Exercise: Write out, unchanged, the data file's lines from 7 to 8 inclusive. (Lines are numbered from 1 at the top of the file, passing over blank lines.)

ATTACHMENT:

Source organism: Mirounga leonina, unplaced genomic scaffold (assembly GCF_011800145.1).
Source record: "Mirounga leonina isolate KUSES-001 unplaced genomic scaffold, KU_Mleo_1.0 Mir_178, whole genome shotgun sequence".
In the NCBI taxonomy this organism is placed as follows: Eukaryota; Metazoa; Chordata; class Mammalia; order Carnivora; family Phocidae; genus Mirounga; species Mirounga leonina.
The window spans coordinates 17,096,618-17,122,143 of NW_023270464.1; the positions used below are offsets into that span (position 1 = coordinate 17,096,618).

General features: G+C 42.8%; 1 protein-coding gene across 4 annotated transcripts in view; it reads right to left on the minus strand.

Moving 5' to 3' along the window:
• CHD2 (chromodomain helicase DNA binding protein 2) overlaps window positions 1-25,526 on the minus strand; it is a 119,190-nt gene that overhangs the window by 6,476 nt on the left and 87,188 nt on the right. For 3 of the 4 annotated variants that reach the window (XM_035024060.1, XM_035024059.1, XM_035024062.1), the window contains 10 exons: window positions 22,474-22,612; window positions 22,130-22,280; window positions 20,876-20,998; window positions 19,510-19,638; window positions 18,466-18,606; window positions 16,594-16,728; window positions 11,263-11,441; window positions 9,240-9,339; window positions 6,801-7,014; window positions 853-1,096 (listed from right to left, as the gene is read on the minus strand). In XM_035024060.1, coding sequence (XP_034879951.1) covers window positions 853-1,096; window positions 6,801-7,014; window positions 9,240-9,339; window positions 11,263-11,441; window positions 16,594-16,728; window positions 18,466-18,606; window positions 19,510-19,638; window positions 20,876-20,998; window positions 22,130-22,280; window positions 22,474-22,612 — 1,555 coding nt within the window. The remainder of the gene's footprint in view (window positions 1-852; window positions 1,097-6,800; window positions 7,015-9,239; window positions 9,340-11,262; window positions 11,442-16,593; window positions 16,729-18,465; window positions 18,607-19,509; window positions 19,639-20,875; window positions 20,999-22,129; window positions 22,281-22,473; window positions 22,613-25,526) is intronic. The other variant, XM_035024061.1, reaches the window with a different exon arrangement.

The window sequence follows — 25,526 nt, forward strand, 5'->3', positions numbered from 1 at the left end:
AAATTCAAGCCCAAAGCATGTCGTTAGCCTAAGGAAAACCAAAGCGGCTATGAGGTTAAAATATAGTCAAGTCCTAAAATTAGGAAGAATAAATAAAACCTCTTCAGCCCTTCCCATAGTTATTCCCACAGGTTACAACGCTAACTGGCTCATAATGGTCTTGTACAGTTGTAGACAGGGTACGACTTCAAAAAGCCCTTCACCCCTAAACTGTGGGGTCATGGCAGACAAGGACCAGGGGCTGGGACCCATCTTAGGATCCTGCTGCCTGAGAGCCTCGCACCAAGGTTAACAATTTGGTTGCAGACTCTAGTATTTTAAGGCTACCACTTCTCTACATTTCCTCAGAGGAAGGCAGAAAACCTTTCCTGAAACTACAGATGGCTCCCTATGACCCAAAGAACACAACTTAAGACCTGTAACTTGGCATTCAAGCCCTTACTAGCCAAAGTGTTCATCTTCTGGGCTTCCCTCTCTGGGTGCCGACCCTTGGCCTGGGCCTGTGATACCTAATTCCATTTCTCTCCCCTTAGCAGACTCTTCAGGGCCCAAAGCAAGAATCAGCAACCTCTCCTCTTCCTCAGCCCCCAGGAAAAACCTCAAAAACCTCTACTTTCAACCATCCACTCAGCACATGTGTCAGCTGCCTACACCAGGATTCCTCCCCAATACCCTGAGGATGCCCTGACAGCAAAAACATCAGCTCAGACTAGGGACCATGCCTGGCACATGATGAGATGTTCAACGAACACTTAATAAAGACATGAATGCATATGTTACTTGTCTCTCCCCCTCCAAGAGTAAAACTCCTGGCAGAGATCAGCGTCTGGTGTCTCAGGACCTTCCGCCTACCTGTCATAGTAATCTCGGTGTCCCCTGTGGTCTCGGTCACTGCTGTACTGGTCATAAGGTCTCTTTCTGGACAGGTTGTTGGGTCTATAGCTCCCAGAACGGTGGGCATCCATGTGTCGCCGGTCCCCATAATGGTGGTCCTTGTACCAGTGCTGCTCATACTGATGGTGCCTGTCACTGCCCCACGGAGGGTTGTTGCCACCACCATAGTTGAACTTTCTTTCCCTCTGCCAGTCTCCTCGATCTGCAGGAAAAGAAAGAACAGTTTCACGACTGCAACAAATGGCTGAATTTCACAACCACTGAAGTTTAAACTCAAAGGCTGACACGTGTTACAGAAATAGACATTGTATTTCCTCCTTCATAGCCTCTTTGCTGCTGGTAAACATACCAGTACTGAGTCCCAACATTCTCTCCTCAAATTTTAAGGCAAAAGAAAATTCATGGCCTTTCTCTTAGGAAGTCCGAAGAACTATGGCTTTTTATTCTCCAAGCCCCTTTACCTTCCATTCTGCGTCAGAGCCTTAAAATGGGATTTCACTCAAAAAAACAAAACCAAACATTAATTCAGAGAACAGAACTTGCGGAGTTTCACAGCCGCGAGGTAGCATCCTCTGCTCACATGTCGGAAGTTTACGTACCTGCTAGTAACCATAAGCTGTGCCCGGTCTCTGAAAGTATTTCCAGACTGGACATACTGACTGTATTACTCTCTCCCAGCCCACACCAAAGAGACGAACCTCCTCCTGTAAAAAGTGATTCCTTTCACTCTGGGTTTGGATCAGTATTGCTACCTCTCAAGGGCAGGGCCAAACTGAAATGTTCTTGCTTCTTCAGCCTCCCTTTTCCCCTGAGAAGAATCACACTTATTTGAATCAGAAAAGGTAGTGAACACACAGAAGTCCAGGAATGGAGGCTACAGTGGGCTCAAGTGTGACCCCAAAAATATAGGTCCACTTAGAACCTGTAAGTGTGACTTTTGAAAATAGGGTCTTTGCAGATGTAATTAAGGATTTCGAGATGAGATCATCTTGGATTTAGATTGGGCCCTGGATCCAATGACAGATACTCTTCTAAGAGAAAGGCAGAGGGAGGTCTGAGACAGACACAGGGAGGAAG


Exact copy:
• CHD2 (chromodomain helicase DNA binding protein 2) overlaps window positions 1-25,526 on the minus strand; it is a 119,190-nt gene that overhangs the window by 6,476 nt on the left and 87,188 nt on the right. For 3 of the 4 annotated variants that reach the window (XM_035024060.1, XM_035024059.1, XM_035024062.1), the window contains 10 exons: window positions 22,474-22,612; window positions 22,130-22,280; window positions 20,876-20,998; window positions 19,510-19,638; window positions 18,466-18,606; window positions 16,594-16,728; window positions 11,263-11,441; window positions 9,240-9,339; window positions 6,801-7,014; window positions 853-1,096 (listed from right to left, as the gene is read on the minus strand). In XM_035024060.1, coding sequence (XP_034879951.1) covers window positions 853-1,096; window positions 6,801-7,014; window positions 9,240-9,339; window positions 11,263-11,441; window positions 16,594-16,728; window positions 18,466-18,606; window positions 19,510-19,638; window positions 20,876-20,998; window positions 22,130-22,280; window positions 22,474-22,612 — 1,555 coding nt within the window. The remainder of the gene's footprint in view (window positions 1-852; window positions 1,097-6,800; window positions 7,015-9,239; window positions 9,340-11,262; window positions 11,442-16,593; window positions 16,729-18,465; window positions 18,607-19,509; window positions 19,639-20,875; window positions 20,999-22,129; window positions 22,281-22,473; window positions 22,613-25,526) is intronic. The other variant, XM_035024061.1, reaches the window with a different exon arrangement.

The window sequence follows — 25,526 nt, forward strand, 5'->3', positions numbered from 1 at the left end: